Student homelessness in America has grown throughout the pandemic, and there are many reasons why. By exploring the reasons behind this problem and thinking about ways to address it head-on, schools can help to enact meaningful change in these students’ lives.
1. The availability of shared living spaces shrank
Experiencing homelessness is not something students want to openly talk about, but many of them depend on homeless shelters to house themselves and their families. Families with children make up 30% of homeless shelter populations — a statistic that may take some people by surprise.
The number of available beds in long-term shelters has decreased due to the housing crisis caused by COVID-19. And this crisis isn’t likely to end anytime soon. Experts estimate that ongoing issues related to the pandemic will increase homeless populations by 49% through 2023, resulting in more unhoused people than during the 2008 Great Recession.
When it comes to helping students experiencing homelessness, schools can start by creating long-term community-based strategies. Efforts to address student needs related to homelessness should be sustainable in order to keep pace with increasing needs for help in the coming years.
2. Families lost their homes
There are numerous reasons why so many families have lost their homes since the onset of the pandemic. And these issues will likely remain relevant until the pandemic ends. A combination of job losses, illness, increased rent costs and deaths caused housing losses in the United States to double in 2020 alone compared to average pre-pandemic rates.
Much of what is happening to families in America is out of their control, and the impact on students is unavoidable. Young kids don’t have the ability to contribute financially to the family or help care for their loved ones. They also can’t control where they move if/when their family loses their home. When this happens, the result is often an unwanted relocation to a new area that is far away from a student’s school-of-origin, making transportation a major challenge.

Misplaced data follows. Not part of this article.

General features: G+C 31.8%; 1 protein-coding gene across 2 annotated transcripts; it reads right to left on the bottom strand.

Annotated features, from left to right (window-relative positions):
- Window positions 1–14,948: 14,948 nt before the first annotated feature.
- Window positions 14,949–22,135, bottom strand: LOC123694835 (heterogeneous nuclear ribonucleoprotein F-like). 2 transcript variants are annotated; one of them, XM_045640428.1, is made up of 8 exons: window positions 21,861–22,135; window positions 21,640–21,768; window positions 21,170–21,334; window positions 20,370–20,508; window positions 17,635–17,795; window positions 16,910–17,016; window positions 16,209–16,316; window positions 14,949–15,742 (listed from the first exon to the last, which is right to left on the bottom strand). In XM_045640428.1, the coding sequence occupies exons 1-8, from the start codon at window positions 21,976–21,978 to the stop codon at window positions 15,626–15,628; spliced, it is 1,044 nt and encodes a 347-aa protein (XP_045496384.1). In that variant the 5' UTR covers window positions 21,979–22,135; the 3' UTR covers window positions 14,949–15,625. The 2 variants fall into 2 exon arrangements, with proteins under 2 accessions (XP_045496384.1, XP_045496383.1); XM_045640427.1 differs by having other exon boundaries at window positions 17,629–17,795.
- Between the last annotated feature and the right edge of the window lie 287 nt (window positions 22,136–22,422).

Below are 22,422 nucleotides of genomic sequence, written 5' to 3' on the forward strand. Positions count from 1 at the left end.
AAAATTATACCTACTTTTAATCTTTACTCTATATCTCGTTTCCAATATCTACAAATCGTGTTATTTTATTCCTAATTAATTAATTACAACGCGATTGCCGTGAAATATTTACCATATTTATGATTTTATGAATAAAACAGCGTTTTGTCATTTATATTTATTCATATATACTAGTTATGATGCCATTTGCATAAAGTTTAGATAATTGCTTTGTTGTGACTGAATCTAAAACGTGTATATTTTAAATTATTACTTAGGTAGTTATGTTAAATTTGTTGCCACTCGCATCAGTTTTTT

3. People lost their jobs
No one has to look further than job reports when it comes to the increase in homelessness in America. In April 2020, the unemployment rate shattered records when it reached 14.7% across the country. At that time, women were an overwhelming part of that percentage. Of all working women in 2019, only 54.4% remained employed in April 2020.
Students who lived in single-parent households with their mothers experienced homelessness more than those in single-father homes. Even though unemployment had shrunk to 3.9% by December 2021, job losses could continue if future COVID-19 variants cause spikes in infections. If pandemic-related shutdowns continue to affect the workforce, many students could be without long-term stable housing for the foreseeable future.
4. Renters have struggled to keep up with payments
Many people who lost their jobs have struggled to pay rent — especially if they were the primary breadwinners in their families. Some states put rent payments on hold. And while this was helpful for renters, 7% of landlords missed their mortgages, which put them behind on their loans.
Rental freezes have since been lifted across the country, and landlords have increased their rent to make up for the backpay. This higher cost of living isn’t affordable for many who still haven’t found jobs and are relying on unemployment benefits. The result has been evictions, which force families to look elsewhere for stable housing.
Given that rent increased 16.4% through 2021, evictions are likely to continue. When it comes to the impacts of homelessness on students, statistics like these predict an ongoing struggle for affordable housing.
5. Students are losing parents and caregivers
Schools and teachers always want to do what they can to help students, but sometimes there may not be an answer or solution. When a student’s parent or caregiver passes from COVID-19, they may not have any relatives who can take them in. This may leave some children with no other option but to enter the foster care system or a homeless shelter.
How schools can help students experiencing homelessness
Education professionals who wonder how schools can help homeless students in America should first study what is causing the housing crisis in their community. Factors like rent increases, evictions, and COVID-related family illnesses and deaths are just a few things that students may currently be facing.
Schools that consider long-term, community-based aid strategies can help meet immediate student needs while also preparing for potential future events like pandemics before they are upon us.